Google Home isn't a bad product (well, I don't think it is), but it's also far from a perfect one, thanks in large part to the fragmented state of Google's Assistant. While I could go into a breakdown of just why Google Home's version of the Assistant is inferior in some regards to the one on your smartphone, sometimes a 30-second video really can encapsulate the frustration of being an early adopter of technology.
I'll let Android Police alumnus Ron Amadeo take it away.
Despite its great looks, the HTC U Ultra wasn't very well received by the press. In his review of the U Ultra, David absolutely ripped the phone apart, saying that it's unclear why the phone exists at all, and that HTC should go back to the drawing board. One of David's complaints about the phone was how easily the display scratched. In his latest video, JerryRigEverything proves that there's a lot more wrong with the phone's durability than that.
Last week John Legere unveiled Uncarrier 11, the one where T-Mobile resorts to outright bribes (excuse me, giveaways) to buy customer loyalty. Is this something to be upset over? Not really. Free stuff is free stuff.
Except for many T-Mobile customers, the promised free pizza was not available.
Buyers of the Huawei Ascend Mate2 in the US are fuming today over news that there won't be a KitKat update for this device. It's not unusual for older devices to be left in the dust, but the Mate2 was announced in early 2014 and only went on sale for US consumers in June of this year. Huawei has shown some interest in breaking into the US market as of late, but the Chinese OEM is going to have trouble if this is the kind of support we can expect.
Hardware demos don't get much worse than this one. Archos CEO Loic Poirier wanted to demonstrate just how much punishment one of his company's smartphones could take, but he didn't get quite the results he wanted. He was able to drop the phone just fine, but when he placed the device in a glass and filled it with water, apparently the handset had taken all it could handle.
Everyone makes mistakes, but most of us aren't producing marketing material for giant retail chains that sell technology to the general public. That's the kind of mistake we all get to laugh about. So let's have a chuckle at today's mistaken parties.
Having trouble choosing between a Samsung phone and a Motorola one? Well, now you don't have to choose with the new Verizon Samsung Moto X by Motorola at Costco. See, it looks like a Moto X, but clearly it was made by Samsung because ads don't lie. They should have a phone nerd read these before they go out.
Hurry up, ladies and gentlemen! If you sprint to Walmart between November 20th and 26th, you can apparently pick yourself up a very vintage Moto X running none other than Android 2.3. Those on-screen buttons and #HOLOYOLO accents look pretty spiffy on this fine Gingerbread device, don't they?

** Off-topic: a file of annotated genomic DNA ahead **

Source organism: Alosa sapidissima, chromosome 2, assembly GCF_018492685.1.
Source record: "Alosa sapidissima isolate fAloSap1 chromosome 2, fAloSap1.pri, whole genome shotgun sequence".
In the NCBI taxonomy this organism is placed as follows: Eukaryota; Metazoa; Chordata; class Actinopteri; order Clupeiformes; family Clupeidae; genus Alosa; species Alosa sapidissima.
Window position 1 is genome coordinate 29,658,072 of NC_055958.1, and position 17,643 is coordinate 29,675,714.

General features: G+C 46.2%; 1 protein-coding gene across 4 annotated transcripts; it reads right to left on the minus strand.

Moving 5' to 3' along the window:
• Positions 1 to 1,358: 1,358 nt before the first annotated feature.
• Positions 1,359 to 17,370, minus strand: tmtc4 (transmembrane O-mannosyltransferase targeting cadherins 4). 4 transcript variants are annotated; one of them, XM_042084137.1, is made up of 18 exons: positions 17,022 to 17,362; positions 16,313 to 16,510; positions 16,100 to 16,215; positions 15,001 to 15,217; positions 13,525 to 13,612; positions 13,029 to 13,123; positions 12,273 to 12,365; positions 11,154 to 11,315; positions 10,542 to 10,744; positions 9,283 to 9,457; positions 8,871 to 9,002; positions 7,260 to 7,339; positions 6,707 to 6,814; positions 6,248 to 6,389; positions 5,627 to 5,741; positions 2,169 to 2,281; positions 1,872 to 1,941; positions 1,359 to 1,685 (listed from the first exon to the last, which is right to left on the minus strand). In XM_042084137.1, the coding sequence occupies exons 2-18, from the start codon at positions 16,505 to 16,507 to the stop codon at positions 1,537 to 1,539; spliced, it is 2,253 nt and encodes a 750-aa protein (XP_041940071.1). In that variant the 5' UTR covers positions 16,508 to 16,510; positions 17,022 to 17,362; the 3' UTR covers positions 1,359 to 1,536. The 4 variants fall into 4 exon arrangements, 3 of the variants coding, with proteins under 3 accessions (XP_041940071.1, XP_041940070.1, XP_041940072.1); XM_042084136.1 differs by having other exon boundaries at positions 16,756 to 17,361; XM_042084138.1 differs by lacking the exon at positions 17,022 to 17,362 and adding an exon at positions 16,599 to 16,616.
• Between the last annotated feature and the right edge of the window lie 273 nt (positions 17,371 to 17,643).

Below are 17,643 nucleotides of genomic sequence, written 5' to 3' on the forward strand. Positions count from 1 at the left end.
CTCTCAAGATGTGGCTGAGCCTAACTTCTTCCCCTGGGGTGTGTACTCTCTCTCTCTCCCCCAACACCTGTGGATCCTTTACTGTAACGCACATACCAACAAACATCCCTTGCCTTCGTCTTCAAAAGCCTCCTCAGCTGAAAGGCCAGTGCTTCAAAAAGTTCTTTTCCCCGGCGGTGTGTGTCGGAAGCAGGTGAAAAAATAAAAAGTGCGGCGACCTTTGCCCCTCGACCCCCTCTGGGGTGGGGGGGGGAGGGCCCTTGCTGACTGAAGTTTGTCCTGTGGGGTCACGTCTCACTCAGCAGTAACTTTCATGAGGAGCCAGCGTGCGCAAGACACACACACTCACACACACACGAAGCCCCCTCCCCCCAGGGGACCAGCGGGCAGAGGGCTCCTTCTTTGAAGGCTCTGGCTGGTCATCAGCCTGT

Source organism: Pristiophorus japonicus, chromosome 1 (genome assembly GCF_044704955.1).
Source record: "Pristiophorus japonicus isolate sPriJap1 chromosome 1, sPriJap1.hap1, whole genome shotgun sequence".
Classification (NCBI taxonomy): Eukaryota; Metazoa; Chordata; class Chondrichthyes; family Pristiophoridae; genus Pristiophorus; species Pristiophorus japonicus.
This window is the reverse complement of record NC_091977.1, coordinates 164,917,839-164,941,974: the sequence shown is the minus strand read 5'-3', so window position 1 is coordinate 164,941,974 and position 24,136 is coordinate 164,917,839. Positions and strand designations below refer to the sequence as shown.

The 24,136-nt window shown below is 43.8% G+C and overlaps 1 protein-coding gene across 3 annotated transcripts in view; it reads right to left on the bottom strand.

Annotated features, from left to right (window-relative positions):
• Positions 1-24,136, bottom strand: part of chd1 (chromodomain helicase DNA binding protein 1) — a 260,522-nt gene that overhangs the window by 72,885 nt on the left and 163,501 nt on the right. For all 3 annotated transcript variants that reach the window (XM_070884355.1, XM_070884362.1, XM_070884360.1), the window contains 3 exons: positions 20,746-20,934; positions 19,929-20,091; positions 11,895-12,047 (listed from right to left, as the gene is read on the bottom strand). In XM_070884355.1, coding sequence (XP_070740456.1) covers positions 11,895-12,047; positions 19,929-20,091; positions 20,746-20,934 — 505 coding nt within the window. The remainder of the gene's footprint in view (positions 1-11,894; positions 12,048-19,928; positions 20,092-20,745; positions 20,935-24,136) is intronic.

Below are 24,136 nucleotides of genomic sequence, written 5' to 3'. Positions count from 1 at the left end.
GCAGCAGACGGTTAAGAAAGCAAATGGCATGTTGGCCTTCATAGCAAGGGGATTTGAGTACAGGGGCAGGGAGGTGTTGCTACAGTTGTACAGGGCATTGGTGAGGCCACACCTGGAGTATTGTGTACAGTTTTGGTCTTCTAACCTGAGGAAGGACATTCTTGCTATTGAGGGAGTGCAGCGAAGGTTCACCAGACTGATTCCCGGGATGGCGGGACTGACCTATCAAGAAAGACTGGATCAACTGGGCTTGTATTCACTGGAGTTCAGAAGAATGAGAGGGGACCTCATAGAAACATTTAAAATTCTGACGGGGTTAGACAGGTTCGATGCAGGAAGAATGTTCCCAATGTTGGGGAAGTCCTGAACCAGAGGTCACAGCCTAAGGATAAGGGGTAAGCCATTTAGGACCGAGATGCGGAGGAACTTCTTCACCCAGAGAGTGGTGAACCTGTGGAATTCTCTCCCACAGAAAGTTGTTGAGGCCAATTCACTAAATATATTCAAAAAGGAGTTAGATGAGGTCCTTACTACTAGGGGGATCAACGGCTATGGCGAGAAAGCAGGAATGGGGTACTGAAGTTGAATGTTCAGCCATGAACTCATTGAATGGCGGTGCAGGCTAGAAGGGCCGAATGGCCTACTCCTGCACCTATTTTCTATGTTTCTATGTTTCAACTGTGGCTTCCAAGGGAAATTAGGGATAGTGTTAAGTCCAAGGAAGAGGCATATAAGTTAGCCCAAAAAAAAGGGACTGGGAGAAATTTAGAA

Curiously, on November 29th, the same phone not only drops to half price for Black Friday, it also gets a ninja upgrade to Android 4.2 and a $100 Walmart gift card (which is actually a pretty good deal since you're effectively netting 50 bucks - after signing a contract, of course).
The mention of "Android 2.3" also made it to the printed circulars (thanks, Stephen Scott!
There's a new app available from the San Francisco Metro Transit Authority: an official Muni bus guide called Muni+. It's available right now for Android and iOS. And this dual release seems to have given the promotional department a bit of a problem. See if you can tell what it is by looking at this freeze frame of the new TV commercial now airing in the Bay area.
Photo via Artem Russakovskii
If you said "that Galaxy Note II is upside down for some reason," you're absolutely right. The model appears to be trying to get to the homescreen via the earpiece.
Way, way, way back in the day, when dinosaurs roamed the Earth and you couldn't say "pants" on television, video games came in these little plastic boxes and you had to blow magic breath on them to get them to work. Back in those days, the name Neo Geo might've been more readily recognizable, as would the game Blazing Star. For the uninitiated, Blazing Star is a side-scrolling space shooter. A lucky video appears!
You may not immediately recognize the game, but your life has probably been influenced by Blazing Star in some form or another. According to internet historians (bet you never thought that could be a job), this shooter is indirectly responsible for the "FAIL" meme.